Fear of Flying Advice: How Good Is it, Really?

The web is full of advice for fearful fliers. Pilots say “knowledge is power." They believe, perhaps naively, that if a people understands how safe flying is, their fear will disappear. But this view ignores that fact that any situation where a person is not in control and escape is blocked causes huge anxiety.

Mental-health professionals aren't much better. They offer CBT (cognitive behavioral therapy), a stock solution that works well for ground-based anxiety, but not for flight-based anxiety. CBT is a "top-down" approach based on the principle that thoughts are the cause of unwanted feelings. Though some flight anxiety is caused "top-down," most is caused "bottom-up" when the plane's movements and noises trigger stress hormone release. CBT provides little if any relief for the ”bottom-up" distress, particularly that caused by turbulence.

Many anxious fliers are concerned about in-flight panic. Panic can usually be stopped by going some other place. But in a plane, getting relief from panic by escape is not possible. Panic comes on without warning. It is caused by processes outside of consciousness. Since CBT does not deal with conscious processes, sufferers are asked to simply accept it. They are told to recognize that panic will not cause harm, and to "relax and float through panic." This advice - to practice acceptance - is just lame. If in-flight panic were not preventable, such advice might be acceptable. But advanced methods of treating flight phobia prevent in-flight panic.

I scan the web daily to see what advice is being offered for flight phobia. I came across an syndicated column written by a well-established physician. Unfortunately, it consisted of one piece of questionable advice after another.

The writer recommended CBT, saying it “helps people change patterns of thinking that prevent them from overcoming their fears.” Changed patterns of thinking cannot prevent distress caused when stress hormones are released by motions and noises of the plane. Whatever the pattern of thinking, there is no way for a person to be absolutely sure he or she is safe. No pattern of thinking can change the fact that the passenger is not in control and has no means of escape.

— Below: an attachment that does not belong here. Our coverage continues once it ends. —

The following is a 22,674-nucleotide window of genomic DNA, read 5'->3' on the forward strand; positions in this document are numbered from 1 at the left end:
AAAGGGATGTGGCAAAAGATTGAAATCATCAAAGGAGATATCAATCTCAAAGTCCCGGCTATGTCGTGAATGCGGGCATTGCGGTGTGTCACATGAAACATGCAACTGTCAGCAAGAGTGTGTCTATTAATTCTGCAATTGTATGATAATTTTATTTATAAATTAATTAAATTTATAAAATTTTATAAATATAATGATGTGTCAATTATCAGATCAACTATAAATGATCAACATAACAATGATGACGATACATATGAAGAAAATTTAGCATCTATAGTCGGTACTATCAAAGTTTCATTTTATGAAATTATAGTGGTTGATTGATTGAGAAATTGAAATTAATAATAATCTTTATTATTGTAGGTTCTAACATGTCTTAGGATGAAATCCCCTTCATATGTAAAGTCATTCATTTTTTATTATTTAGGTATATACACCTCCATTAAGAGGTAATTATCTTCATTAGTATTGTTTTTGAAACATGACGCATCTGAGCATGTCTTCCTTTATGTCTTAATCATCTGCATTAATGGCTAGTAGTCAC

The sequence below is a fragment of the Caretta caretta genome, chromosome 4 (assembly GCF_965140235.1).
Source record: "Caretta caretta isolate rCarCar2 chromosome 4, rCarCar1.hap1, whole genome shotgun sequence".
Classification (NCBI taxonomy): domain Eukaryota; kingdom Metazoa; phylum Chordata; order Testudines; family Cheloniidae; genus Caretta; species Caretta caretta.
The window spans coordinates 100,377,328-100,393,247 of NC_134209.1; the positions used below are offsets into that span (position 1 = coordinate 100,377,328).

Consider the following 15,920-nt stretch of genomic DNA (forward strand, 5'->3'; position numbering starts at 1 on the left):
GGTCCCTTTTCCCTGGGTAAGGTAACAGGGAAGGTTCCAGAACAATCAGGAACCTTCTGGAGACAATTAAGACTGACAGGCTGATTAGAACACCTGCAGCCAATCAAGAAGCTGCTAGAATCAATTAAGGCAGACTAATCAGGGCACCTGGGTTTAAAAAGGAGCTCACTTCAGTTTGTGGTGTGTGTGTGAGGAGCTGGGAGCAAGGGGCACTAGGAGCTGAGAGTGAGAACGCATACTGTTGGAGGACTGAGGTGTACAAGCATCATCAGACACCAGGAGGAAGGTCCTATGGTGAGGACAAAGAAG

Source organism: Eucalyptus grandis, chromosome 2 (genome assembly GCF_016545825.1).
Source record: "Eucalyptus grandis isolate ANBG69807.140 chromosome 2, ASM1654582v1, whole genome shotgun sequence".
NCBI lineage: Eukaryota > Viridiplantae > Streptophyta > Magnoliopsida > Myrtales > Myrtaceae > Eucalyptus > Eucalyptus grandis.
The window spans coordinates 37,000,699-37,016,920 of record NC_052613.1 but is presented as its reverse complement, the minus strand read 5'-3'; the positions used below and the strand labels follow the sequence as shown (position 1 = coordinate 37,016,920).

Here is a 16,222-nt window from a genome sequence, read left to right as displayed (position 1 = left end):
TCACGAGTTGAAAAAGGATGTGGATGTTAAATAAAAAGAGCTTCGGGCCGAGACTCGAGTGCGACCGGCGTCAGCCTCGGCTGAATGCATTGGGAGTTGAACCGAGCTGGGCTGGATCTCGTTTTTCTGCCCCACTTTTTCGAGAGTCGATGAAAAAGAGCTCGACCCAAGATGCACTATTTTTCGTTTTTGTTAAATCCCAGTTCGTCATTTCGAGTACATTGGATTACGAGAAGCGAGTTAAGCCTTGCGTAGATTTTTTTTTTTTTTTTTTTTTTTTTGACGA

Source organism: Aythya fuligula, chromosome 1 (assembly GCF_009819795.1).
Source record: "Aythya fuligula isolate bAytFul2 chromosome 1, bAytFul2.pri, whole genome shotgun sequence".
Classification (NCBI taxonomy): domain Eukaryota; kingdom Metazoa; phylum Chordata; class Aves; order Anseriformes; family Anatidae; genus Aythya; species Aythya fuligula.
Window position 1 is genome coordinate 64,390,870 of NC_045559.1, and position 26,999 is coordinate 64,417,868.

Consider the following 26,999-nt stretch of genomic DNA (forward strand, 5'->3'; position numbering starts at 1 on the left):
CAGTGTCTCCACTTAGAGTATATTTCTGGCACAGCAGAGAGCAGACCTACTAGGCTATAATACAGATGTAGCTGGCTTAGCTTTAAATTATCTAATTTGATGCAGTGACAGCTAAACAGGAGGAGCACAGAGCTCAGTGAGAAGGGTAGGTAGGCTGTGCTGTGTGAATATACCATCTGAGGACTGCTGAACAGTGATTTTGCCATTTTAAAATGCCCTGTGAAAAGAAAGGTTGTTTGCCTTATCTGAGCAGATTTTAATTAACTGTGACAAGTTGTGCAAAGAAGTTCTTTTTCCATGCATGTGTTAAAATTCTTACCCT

The article also recommended desensitization, saying it is “particularly effective for phobias and panic disorders.” There are two types of desensitization. Systematic desensitization requires carefully adjusted exposure to stimuli that trigger the phobic response. That is obviously not possible on an airliner.

The other form of desensitization, exposure, is intended to help clients learn that the thing they fear causes no harm. Since planes crash rarely, exposure to a flight that lands successfully proves nothing about harm that might take place on a future flight.

The writer then suggests lorazepam and clonzepam, apparently unaware that Stanford University School of Medicine research shows benzodiazepines make flying worse.

Topping off the questionable advice, the writer recommends deep breathing though current research finds deep breathing useless, and possibly counterproductive.

We live in a world where advice of all kinds abound. Free advice is often worth what you pay for it. No. It's worth even less than that, because when bad advice sets you up for failure, you may believe the failure is due to your inadequacy - not inadequate advice.

Bad advice causes anxious fliers to give up. If you give up, you will not learn that effective help is available. As both an airline captain and a licensed therapist, I've spent 35 years specializing in the treatment of flight phobia. As a result, anyone - no matter what they have tried - can fly comfortably and confidently. What I've learned is detailed in my book, SOAR: The Breakthrough Treatment for Fear of Flying.

A free app on fear of flying is available at www.fearofflying.com/app which is particularly helpful with turbulence, since it includes a g-force meter that measures the turbulence and prove the plane is safe.

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